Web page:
5 Years of Love

5 years ago.

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My sister’s first pregnancy was like a stab in the heart.  Not intentionally of course, but it seemed to come so soon after I lost Ben, that I didn’t know how I would handle it.  For the first while, it was okay, she could tell me about her experiences and I could relate them back to my own.  It was exactly what I had always wanted – to share that experience with her.  But then her pregnany continued past 21 weeks and I no longer had any stories to share – she was now travelling the road that I had come off of.  Watching her, glowing in all of her expected mommyhood was harder than I had ever truly thought it would be and while I did my best to put my brave face on, it wasn’t always succesful and there were times where I had to pull away a little.  It was hard and I was terrified that when this baby finally arrived that I would be too jealous of what they had to love him the way that I wanted to.

And then came Thorsten.

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I will never be able to put into words what it felt like when I first held him close to me.  It wasn’t the same love as a parent – my sister and brother-in-law had that beaming from every inch of them – but it was fulfilling in a way that I had never expected.  In that moment I knew that, while there was a Ben-shaped hole in my heart, I didn’t have to fear that there wouldn’t be room for more love; his tiny heart beating healed mine.  With every snuggle or giggle that I’ve shared with him since I have learned that our hearts only get bigger.  When I first heard him call me “Kik”, his voice broke down the wall that I had put up to protect my heart.  He helped my heart prepare for how much I would love Lily and there are times when I see how much he loves her that I’m almost brought to my knees because I’m so thankful that he’s here.  Because of him, when my sister asked me to be in the delivery room when Ollie was born, there wasn’t a moment of hesitancy because I knew that there would only be more love.  I can’t believe that it has been 5 years since that amazing day and a year won’t go by where celebrating his birthday will also feel like celebrating my own.

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Our little family seems to be surrounded by love these days.  A few weeks ago, a friend of ours came to drop off a hammock that we were taking off their hands.  We didn’t especially know what we were going to do with it – our backyard was so overgrown that it actually resembled a jungle.  As he dropped it off, he started looking around and you could see the wheels in his head turning.  Before I knew what was happening, he had planned out how to take down the half-dead trees, pull out the decrepid garden boxes that were just taking up space and extend the patio so that we could actually enjoy our backyard.  Each weekend (and many weeknights) since have been a flurry of shovelling, raking and levelling, but it’s so close to being done that I can taste it.  Out of the goodness of his heart, we could actually begin to see a backyard that we could enjoy spending time in.

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And then, as if we had planned it this way, we got a phone call.  Lily’s early intervention vision worker, Janet, who has been with us since Lily was 8 months old, had nominated Lily to receive a backyard playground from a foundation called Million Dollar Smiles and our family had been chosen! So now all of this backyard work has a purpose because on August 14th, Million Dollar Smiles and a team from the BMO head office, who are sponsering Lily’s playground, will arrive at our house and a huge playstructure will be left behind.  There are zero works for how overwhelmed we are with all of this generosity: from Janet, who thought of Lily in the first place, to the time being put in by Million Dollar Smiles and BMO! A couple of the volunteers from Million Dollar Smiles came to the house last week to drop off the boxes and they stayed for easily half an hour, walking us through what the day would look like, the best place to put the play structure and showing us the modifications that they’re going to make so that it works best for Lily’s needs – they customize each play structure for the specific needs of each child, which is just an extra touch that makes it so meaningful.  I can’t wait until we get to see the finished product!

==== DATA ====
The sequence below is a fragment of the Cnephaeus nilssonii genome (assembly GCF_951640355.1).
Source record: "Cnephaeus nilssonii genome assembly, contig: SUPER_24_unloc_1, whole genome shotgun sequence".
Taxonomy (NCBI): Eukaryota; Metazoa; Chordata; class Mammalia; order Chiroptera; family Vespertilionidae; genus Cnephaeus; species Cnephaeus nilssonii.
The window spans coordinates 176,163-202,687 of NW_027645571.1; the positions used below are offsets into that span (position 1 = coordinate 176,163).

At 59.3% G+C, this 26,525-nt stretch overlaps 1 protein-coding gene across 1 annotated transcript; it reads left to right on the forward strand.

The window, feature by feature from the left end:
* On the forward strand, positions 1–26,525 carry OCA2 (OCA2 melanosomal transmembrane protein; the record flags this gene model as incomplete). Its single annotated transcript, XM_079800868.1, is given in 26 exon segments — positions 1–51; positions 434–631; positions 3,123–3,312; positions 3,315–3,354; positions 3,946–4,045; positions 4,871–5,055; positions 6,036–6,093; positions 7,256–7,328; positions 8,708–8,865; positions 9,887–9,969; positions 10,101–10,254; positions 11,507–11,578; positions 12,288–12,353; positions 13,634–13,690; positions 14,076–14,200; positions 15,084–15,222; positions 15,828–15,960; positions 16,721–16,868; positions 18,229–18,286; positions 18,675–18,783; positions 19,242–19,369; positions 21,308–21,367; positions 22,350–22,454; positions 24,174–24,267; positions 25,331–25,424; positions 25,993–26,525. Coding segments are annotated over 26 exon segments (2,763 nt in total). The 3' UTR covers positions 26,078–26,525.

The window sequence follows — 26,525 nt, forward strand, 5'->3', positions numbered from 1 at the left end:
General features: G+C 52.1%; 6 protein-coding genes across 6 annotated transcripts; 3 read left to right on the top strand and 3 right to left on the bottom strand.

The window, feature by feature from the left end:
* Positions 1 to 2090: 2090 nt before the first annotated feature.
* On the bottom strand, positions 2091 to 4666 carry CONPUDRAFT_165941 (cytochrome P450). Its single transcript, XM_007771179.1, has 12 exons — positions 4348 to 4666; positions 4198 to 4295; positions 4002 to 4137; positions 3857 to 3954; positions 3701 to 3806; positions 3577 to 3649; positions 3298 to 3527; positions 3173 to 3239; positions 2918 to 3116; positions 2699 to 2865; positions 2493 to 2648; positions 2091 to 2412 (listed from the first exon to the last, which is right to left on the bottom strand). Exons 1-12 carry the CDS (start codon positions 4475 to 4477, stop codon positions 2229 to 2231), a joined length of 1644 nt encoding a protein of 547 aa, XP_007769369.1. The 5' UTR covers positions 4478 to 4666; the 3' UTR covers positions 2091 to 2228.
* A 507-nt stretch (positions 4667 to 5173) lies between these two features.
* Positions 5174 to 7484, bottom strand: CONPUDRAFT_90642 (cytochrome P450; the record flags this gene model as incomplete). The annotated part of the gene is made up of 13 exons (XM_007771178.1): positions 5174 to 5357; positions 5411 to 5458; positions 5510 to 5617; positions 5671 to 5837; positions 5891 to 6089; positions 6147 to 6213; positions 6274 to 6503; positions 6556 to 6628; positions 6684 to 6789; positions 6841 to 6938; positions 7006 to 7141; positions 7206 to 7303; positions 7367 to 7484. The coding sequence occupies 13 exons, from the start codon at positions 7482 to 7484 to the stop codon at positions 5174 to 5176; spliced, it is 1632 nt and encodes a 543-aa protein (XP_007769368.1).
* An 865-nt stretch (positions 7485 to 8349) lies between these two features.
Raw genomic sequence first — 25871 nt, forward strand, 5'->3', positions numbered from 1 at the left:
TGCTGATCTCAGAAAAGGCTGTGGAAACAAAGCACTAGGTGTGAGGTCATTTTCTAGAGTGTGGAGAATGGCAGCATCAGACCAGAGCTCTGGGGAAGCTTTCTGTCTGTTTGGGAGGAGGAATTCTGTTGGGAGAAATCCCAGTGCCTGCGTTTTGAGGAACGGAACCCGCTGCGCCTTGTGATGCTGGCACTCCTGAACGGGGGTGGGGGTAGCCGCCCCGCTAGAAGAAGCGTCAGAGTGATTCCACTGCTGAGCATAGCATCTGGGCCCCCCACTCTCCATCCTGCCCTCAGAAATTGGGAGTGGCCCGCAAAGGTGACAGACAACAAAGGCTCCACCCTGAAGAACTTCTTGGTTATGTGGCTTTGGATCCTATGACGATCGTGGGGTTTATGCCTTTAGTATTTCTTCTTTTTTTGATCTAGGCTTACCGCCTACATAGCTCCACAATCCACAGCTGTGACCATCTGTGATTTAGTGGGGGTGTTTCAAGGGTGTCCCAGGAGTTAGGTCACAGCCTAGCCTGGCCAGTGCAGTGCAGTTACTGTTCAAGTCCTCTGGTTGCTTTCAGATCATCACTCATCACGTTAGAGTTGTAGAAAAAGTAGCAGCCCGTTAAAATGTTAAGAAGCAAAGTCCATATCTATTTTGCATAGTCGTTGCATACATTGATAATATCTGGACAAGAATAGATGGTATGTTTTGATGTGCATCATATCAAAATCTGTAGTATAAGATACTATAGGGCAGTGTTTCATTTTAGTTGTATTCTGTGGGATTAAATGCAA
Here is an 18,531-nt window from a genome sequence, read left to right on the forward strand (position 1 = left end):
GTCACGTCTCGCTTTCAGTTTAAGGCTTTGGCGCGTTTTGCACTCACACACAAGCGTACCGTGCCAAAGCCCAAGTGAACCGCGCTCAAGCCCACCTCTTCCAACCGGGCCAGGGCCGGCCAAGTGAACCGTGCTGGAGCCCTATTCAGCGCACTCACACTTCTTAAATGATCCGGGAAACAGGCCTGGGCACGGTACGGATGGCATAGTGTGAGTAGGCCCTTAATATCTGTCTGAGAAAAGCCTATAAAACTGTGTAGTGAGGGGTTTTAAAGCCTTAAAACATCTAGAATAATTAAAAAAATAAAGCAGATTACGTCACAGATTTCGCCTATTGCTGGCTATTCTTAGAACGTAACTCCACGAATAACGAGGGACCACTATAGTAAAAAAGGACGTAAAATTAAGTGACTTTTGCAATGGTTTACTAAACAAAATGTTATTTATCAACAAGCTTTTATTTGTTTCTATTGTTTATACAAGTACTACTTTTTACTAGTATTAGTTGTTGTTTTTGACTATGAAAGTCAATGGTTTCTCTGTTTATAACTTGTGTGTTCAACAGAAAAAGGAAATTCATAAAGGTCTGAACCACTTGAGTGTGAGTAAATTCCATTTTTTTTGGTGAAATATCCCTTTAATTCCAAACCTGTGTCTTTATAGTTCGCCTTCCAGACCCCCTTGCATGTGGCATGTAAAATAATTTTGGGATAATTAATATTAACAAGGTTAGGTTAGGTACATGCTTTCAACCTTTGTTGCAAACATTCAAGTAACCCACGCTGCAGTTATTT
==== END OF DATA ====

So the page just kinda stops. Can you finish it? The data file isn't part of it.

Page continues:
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Reinventing Mother’s Day

A mom post tonight…

I’ve been struggling with this post for a few days, mostly because I just don’t know which way to take it.  I could start by telling you all that I really am not a fan of mother’s day; not because it’s a hallmark holiday, but because mother’s day is always the start of a bad week for me.  Mother’s day and the anniversary of losing Ben go hand in hand and I’m not sure I will ever be able to separate the two – they just happened too close together.  So, I could tell you that in this week, regardless of what else I’m doing or how I may seem, the only real thought running through my mind is, “Ben should be (insert age here),” and the age keeps getting bigger (it’s 6 this year, I should be the mom of a 6 year old), but the memory of him in my mind stays tiny – because he was tiny and he will never get bigger than the little man who stretched out and still was only as tall as my two hands.  I could tell you that even though my mind keeps telling me not to give into the sadness that creeps up around me during this week, my heart just keeps pulling me there.  I never thought, never ever ever, that I could still feel his loss so sharply this many years later, but maybe that’s part of the grief process when you lose a child – instead of being able to look back and see the great things that did happen in their lives, you only really get to see what was lost, of what they didn’t get to do.

Or I could take this post to Lily and tell you how her smile, her amazing giggle and her constant squirming out of arms to reach for the dog, is the perfect antidote to sadness.  On Sunday, when I was missing Ben and Jess was missing her mom, there was Lily, who instantly made us happy again, who brought us away from the grief and reminded us, just by hearing her blow raspberries, that you have to let go and live in the moment.  Loving Lily has made me whole again, in a way that I wasn’t sure was possible after losing Ben – it is all consuming, but it has also come with it’s share of lessons: you can’t look back, you can’t change the past and you can’t be afraid to move forward just because things are scary.  Beyond being the guidelines of life with Lily, these are also the lessons that have helped me heal from that grief.